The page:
Date
12 December 2017
Only about 1 percent of cars in Hong Kong require 98 RON while the rest can run on 95 RON, a cheaper alternative, according to a study. Photo: HKEJ
Only about 1 percent of cars in Hong Kong require 98 RON while the rest can run on 95 RON, a cheaper alternative, according to a study. Photo: HKEJ

Local car owners forced to use expensive petrol, report finds

Hong Kong car owners are forced to use a more expensive type of petrol for lack of choice, according to a study by the Competition Commission.

Hong Kong is the only place in the world where only 98 RON, one of the most expensive and highest grades of petrol, is available to consumers, the Hong Kong Economic Journal reports.

In fact, only about 1 percent of cars in Hong Kong require 98 RON while the rest can run on 95 RON, a cheaper alternative.

In countries like Singapore, Australia and Canada, car owners can choose from cheaper alternatives such as 95 RON, the study found.

The commission also released a report outlining issues that hinder competition in the auto fuel industry.

But the two-year study did not find evidence of anti-competitive behavior in the market.

Professor Chong Tai-leung from the Institute of Global Economics and Finance of the Chinese University of Hong Kong said it would be a challenge for the commission to gather evidence on oil companies conspiring to set prices.

Chong said the government should introduce more competition by forcing each gas station to be run by at least two companies at the same time and pricing adjustments must submitted to the government for approval.

Hong Kong’s auto-fuel market is controlled by five major players — Shell, Esso, Caltex, Sinopec and Petro China.

Except Petro China, all four other companies operate their own oil refinery and gas stations, making it difficult for new players to enter the market.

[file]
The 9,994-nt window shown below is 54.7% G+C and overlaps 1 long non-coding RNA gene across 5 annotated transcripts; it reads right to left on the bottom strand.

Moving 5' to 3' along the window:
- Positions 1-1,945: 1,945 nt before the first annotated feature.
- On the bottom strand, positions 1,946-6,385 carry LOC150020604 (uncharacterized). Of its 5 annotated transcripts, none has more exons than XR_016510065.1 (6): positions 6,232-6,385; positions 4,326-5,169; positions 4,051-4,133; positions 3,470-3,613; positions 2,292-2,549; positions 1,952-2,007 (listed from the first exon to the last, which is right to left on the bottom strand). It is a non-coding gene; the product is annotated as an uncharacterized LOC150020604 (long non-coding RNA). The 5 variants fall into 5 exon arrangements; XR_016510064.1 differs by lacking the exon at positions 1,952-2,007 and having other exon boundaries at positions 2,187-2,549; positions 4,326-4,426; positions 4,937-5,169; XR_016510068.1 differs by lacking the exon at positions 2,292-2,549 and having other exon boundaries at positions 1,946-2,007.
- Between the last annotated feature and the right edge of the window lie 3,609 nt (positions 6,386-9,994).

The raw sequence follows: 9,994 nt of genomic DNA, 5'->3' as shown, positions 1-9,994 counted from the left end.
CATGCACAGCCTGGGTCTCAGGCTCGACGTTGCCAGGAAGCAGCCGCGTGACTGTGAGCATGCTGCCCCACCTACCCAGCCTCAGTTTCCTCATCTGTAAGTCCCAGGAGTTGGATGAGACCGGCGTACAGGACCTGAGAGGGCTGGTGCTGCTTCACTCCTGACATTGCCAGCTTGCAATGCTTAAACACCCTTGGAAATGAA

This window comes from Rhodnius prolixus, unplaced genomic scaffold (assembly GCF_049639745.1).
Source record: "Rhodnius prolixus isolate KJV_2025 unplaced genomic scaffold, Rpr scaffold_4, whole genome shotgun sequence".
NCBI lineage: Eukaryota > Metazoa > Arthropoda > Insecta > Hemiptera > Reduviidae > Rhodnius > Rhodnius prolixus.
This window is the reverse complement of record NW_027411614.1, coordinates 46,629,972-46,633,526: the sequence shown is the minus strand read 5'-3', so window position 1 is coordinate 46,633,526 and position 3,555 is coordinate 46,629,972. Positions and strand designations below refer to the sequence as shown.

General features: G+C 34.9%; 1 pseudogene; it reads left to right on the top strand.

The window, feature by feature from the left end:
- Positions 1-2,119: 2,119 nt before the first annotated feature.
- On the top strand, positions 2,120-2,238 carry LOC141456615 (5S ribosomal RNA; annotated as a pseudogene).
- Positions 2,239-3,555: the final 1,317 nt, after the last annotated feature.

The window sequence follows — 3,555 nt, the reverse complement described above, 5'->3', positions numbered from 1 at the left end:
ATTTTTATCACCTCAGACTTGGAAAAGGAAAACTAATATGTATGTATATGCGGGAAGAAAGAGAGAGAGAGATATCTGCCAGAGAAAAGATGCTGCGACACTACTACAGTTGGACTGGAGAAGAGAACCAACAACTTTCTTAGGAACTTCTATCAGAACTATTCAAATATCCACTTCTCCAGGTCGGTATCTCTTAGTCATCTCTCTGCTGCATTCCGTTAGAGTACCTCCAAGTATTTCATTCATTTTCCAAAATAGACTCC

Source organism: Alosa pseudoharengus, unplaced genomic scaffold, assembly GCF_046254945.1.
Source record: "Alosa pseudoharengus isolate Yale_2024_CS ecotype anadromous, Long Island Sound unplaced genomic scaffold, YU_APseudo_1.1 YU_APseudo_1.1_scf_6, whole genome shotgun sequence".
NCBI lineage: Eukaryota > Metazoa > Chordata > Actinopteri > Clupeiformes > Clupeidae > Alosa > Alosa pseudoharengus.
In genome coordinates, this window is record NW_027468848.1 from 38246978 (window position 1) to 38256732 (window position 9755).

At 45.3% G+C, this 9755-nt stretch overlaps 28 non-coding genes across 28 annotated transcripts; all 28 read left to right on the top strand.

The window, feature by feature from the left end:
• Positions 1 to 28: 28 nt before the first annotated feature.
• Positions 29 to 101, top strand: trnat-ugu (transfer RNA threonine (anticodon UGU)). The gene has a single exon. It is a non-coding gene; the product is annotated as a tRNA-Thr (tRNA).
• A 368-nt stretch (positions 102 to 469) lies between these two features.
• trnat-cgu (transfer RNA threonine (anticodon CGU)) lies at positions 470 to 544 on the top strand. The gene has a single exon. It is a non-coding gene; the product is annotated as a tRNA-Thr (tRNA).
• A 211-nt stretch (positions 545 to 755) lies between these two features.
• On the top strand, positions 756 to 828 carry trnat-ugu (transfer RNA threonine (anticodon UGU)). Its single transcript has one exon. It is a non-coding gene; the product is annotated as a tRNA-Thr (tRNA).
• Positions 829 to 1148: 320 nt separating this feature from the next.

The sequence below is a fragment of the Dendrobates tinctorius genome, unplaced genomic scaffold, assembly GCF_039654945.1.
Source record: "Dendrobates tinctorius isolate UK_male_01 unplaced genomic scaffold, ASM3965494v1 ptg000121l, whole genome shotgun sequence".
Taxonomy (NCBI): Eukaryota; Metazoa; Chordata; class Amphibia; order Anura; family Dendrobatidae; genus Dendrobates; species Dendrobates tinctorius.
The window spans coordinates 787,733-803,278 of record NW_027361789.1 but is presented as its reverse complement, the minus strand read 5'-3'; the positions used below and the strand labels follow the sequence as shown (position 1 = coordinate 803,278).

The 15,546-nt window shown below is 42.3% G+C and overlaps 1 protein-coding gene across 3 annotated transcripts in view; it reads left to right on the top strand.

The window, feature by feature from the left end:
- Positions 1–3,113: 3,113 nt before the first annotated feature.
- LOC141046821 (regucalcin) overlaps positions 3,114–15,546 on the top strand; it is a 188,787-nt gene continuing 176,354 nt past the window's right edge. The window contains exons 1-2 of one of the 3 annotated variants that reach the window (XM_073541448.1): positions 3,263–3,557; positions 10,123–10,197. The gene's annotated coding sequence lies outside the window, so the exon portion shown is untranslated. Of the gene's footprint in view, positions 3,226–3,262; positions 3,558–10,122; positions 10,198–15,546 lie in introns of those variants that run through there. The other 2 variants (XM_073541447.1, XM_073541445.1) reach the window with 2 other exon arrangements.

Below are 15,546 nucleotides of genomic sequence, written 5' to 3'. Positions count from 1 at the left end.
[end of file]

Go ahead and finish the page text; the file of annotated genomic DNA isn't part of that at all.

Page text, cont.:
The study also revealed issues regarding price displays.

Rasul Butt, senior executive director of the commission, said local oil stations usually do not have large outdoor price boards and those that are in place are not always easily visible from a distance, while some signages don’t display price information at all.

The complex discount system for pump prices also make it difficult for consumers to compare actual prices.

Butt said the commission will continue to investigate the matter.

Professor Lobo Hung-tak Louie from the Baptist University of Hong Kong said petrol is about 30 to 40 percent cheaper in the US than in Hong Kong.

He said the higher pricing is due to taxes, adding it would be a good idea to sell 95 RON in Hong Kong.

The study came up with six short-term and long-term proposals, including asking oil companies to sell 95 RON, adding more filling stations and putting up visible street signs to display prices.

The Environment Bureau said it will study the report and discuss it with various parties.

[Chinese version 中文版]

- Contact us at [email protected]

EL/AC/RA

Hong Kong Economic Journal

EJI Weekly Newsletter

Please click here to unsubscribe